Monarch Butterflies and Common Milkweed
Monarch butterflies are thought of as one of the most colorful New England Butterflies. A visit to Weston’s fields or meadows in the summer would often guarantee you an opportunity to see this stunning orange, black, and white delicate creature flutter by. But over the last several years, fewer monarchs have been seen throughout the US. Fortunately, this year shows a glimmer of hope for this remarkable species.Click here to learn more about these beautiful insects and how you can help them continue their upward trend.
New Interactive Trail Map
The Conservation Commission and the GIS department have developed a simplified version of the MapsOnline program that can be used on your smartphone to help you navigate through Weston’s conservation land! It’s easy to get started:
- Bookmark www.mapsonline.net/westonma/trails.html on your phone
- Open the link the next time you’re on conservation land
- Press "zoom" and "follow" near the bottom of the screen to determine your precise location, as indicated by a blue circle
If you discover a problem on the trail (tree down, erosion, etc.), you can take a screen shot of your location and email that image to the Conservation Commission. Please include enough info on the screen before you save it so staff will be able to figure out where it is – such as a nearby street and/or a trail intersection number. Please also include a description of the problem in your email (i.e. 8” diameter tree down across trail on March 8th).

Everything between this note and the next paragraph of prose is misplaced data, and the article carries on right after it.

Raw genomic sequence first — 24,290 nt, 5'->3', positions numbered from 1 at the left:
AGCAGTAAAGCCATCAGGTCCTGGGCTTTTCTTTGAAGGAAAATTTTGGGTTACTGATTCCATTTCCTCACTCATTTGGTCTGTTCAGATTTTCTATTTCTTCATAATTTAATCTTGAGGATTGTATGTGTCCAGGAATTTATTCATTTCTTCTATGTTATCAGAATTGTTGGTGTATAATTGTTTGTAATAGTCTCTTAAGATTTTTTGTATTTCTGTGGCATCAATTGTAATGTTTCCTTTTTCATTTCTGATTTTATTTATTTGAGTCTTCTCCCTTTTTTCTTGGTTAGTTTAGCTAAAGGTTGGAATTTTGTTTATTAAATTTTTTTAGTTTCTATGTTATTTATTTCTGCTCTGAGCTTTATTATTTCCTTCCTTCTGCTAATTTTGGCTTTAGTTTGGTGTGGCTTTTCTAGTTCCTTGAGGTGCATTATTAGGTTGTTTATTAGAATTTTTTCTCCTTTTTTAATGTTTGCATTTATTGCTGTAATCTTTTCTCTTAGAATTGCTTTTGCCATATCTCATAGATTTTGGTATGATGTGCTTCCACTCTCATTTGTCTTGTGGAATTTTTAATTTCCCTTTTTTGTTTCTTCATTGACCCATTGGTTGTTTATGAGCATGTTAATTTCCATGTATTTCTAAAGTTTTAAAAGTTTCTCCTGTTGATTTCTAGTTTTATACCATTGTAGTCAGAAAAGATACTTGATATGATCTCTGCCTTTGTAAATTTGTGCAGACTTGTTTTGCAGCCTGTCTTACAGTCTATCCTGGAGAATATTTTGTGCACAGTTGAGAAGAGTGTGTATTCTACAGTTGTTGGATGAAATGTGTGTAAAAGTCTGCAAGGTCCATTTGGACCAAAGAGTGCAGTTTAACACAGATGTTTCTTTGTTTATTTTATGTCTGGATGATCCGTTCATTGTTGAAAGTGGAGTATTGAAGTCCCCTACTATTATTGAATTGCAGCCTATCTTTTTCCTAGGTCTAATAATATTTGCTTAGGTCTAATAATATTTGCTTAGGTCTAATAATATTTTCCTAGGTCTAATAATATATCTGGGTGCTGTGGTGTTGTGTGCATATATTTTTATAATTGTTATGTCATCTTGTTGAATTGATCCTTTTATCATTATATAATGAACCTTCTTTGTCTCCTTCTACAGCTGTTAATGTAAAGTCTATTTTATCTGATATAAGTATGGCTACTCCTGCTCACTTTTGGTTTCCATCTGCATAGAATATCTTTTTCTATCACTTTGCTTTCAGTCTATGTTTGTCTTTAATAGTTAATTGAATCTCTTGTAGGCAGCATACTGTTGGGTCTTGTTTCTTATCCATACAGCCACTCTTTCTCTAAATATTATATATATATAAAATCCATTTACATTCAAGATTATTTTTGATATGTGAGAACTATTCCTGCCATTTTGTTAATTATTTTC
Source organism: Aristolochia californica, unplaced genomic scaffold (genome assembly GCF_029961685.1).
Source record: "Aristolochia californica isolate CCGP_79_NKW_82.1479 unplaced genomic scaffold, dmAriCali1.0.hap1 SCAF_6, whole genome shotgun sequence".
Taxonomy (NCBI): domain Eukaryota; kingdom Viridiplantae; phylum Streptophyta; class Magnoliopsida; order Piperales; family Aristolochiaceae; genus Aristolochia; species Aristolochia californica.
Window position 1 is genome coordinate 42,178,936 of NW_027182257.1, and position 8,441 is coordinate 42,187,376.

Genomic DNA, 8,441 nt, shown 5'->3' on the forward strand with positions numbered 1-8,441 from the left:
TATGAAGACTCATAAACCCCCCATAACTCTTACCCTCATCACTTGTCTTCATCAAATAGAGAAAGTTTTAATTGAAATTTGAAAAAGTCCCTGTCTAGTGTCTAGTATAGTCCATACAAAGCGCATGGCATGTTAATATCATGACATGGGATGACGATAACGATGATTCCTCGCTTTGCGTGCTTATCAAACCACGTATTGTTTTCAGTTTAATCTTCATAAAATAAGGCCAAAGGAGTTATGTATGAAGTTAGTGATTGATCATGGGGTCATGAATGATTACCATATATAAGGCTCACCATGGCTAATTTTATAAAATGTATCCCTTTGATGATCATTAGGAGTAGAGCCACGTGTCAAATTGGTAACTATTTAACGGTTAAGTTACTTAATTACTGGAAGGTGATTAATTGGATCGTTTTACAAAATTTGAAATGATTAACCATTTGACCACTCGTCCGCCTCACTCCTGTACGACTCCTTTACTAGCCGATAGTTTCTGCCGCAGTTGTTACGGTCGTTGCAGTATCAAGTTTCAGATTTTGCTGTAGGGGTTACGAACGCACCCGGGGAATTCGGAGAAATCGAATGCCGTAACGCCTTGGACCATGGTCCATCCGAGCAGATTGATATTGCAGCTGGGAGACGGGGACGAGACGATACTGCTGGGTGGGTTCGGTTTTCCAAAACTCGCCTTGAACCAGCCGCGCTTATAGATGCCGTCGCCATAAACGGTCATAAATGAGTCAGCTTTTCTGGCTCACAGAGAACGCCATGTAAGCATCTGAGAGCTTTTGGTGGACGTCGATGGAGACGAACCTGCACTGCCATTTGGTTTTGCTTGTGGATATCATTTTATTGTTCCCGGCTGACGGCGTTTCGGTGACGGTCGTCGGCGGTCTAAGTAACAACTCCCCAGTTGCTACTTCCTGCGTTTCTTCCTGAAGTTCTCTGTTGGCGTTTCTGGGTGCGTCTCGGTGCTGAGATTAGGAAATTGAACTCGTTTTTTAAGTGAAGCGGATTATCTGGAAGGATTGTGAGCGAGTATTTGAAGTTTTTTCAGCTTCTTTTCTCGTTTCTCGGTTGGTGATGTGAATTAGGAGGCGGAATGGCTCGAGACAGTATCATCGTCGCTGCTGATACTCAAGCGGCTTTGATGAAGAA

August update: It’s all about the larvae. Ticks so small, they crawl right through your socks! Dog ticks have limited activity during first half of August. Let the Tick Encounter Resource Center know if you find a tick on you or your pet! Use their tick identification chart
to identify ticks and then visit the Current Tick Activity page to complete the two question form. For more information, please visit the Tick Encounter Resource Center
State Declares Drought
Effective July 1st: Following four continuous months of unusually dry weather, Secretary Matthew Beaton of the Energy and Environmental Affairs (EEA) has declared a Drought Watch for Central and Northeast Massachusetts and a Drought Advisory for Southeast and the Connecticut River Valley. The declaration was the result of a recommendation from the Drought Management Task Force and will remain in effect until water levels return to normal in the affected regions. For more information about this, please visit the state Department of Conservation and Recreation's Drought Management page